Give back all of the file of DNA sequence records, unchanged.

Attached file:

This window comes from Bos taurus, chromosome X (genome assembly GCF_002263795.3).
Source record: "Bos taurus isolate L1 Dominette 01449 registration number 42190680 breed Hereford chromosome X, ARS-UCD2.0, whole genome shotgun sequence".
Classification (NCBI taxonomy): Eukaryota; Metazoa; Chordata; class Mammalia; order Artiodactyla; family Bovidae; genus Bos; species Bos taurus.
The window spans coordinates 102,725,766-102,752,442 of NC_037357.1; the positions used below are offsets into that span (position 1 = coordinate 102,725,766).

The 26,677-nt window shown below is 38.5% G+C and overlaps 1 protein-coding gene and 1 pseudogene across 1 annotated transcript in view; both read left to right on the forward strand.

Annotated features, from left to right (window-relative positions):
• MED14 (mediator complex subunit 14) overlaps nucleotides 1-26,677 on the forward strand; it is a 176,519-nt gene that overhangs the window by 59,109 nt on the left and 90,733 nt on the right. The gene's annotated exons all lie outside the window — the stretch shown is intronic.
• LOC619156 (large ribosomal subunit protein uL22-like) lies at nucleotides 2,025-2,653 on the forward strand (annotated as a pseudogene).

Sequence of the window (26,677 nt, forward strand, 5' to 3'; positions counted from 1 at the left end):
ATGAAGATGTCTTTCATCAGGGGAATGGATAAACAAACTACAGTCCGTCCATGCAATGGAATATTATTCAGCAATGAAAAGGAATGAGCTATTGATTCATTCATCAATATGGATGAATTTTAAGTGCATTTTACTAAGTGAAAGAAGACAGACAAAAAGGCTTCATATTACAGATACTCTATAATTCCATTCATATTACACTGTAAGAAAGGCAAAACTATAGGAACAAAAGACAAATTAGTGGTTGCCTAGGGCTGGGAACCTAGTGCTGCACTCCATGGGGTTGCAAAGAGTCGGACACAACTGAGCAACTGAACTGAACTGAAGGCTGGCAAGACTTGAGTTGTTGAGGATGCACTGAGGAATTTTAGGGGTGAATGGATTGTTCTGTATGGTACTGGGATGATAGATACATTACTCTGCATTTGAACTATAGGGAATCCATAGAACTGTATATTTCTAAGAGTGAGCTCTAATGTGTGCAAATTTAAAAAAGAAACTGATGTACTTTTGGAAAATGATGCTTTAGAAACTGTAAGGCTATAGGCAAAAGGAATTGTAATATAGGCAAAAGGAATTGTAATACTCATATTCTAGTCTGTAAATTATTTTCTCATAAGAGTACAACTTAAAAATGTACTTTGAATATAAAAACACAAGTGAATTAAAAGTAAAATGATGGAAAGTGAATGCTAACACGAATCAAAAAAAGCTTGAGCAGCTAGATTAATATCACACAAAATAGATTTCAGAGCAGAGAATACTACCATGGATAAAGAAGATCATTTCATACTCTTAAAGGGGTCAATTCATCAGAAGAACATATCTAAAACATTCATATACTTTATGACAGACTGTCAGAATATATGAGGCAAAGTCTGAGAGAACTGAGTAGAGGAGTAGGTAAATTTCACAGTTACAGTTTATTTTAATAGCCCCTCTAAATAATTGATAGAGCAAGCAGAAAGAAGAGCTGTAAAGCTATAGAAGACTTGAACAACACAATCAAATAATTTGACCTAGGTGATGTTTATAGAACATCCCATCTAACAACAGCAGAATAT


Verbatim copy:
This window comes from Bos taurus, chromosome X (genome assembly GCF_002263795.3).
Source record: "Bos taurus isolate L1 Dominette 01449 registration number 42190680 breed Hereford chromosome X, ARS-UCD2.0, whole genome shotgun sequence".
Classification (NCBI taxonomy): Eukaryota; Metazoa; Chordata; class Mammalia; order Artiodactyla; family Bovidae; genus Bos; species Bos taurus.
The window spans coordinates 102,725,766-102,752,442 of NC_037357.1; the positions used below are offsets into that span (position 1 = coordinate 102,725,766).

The 26,677-nt window shown below is 38.5% G+C and overlaps 1 protein-coding gene and 1 pseudogene across 1 annotated transcript in view; both read left to right on the forward strand.

Annotated features, from left to right (window-relative positions):
• MED14 (mediator complex subunit 14) overlaps nucleotides 1-26,677 on the forward strand; it is a 176,519-nt gene that overhangs the window by 59,109 nt on the left and 90,733 nt on the right. The gene's annotated exons all lie outside the window — the stretch shown is intronic.
• LOC619156 (large ribosomal subunit protein uL22-like) lies at nucleotides 2,025-2,653 on the forward strand (annotated as a pseudogene).

Sequence of the window (26,677 nt, forward strand, 5' to 3'; positions counted from 1 at the left end):
ATGAAGATGTCTTTCATCAGGGGAATGGATAAACAAACTACAGTCCGTCCATGCAATGGAATATTATTCAGCAATGAAAAGGAATGAGCTATTGATTCATTCATCAATATGGATGAATTTTAAGTGCATTTTACTAAGTGAAAGAAGACAGACAAAAAGGCTTCATATTACAGATACTCTATAATTCCATTCATATTACACTGTAAGAAAGGCAAAACTATAGGAACAAAAGACAAATTAGTGGTTGCCTAGGGCTGGGAACCTAGTGCTGCACTCCATGGGGTTGCAAAGAGTCGGACACAACTGAGCAACTGAACTGAACTGAAGGCTGGCAAGACTTGAGTTGTTGAGGATGCACTGAGGAATTTTAGGGGTGAATGGATTGTTCTGTATGGTACTGGGATGATAGATACATTACTCTGCATTTGAACTATAGGGAATCCATAGAACTGTATATTTCTAAGAGTGAGCTCTAATGTGTGCAAATTTAAAAAAGAAACTGATGTACTTTTGGAAAATGATGCTTTAGAAACTGTAAGGCTATAGGCAAAAGGAATTGTAATATAGGCAAAAGGAATTGTAATACTCATATTCTAGTCTGTAAATTATTTTCTCATAAGAGTACAACTTAAAAATGTACTTTGAATATAAAAACACAAGTGAATTAAAAGTAAAATGATGGAAAGTGAATGCTAACACGAATCAAAAAAAGCTTGAGCAGCTAGATTAATATCACACAAAATAGATTTCAGAGCAGAGAATACTACCATGGATAAAGAAGATCATTTCATACTCTTAAAGGGGTCAATTCATCAGAAGAACATATCTAAAACATTCATATACTTTATGACAGACTGTCAGAATATATGAGGCAAAGTCTGAGAGAACTGAGTAGAGGAGTAGGTAAATTTCACAGTTACAGTTTATTTTAATAGCCCCTCTAAATAATTGATAGAGCAAGCAGAAAGAAGAGCTGTAAAGCTATAGAAGACTTGAACAACACAATCAAATAATTTGACCTAGGTGATGTTTATAGAACATCCCATCTAACAACAGCAGAATAT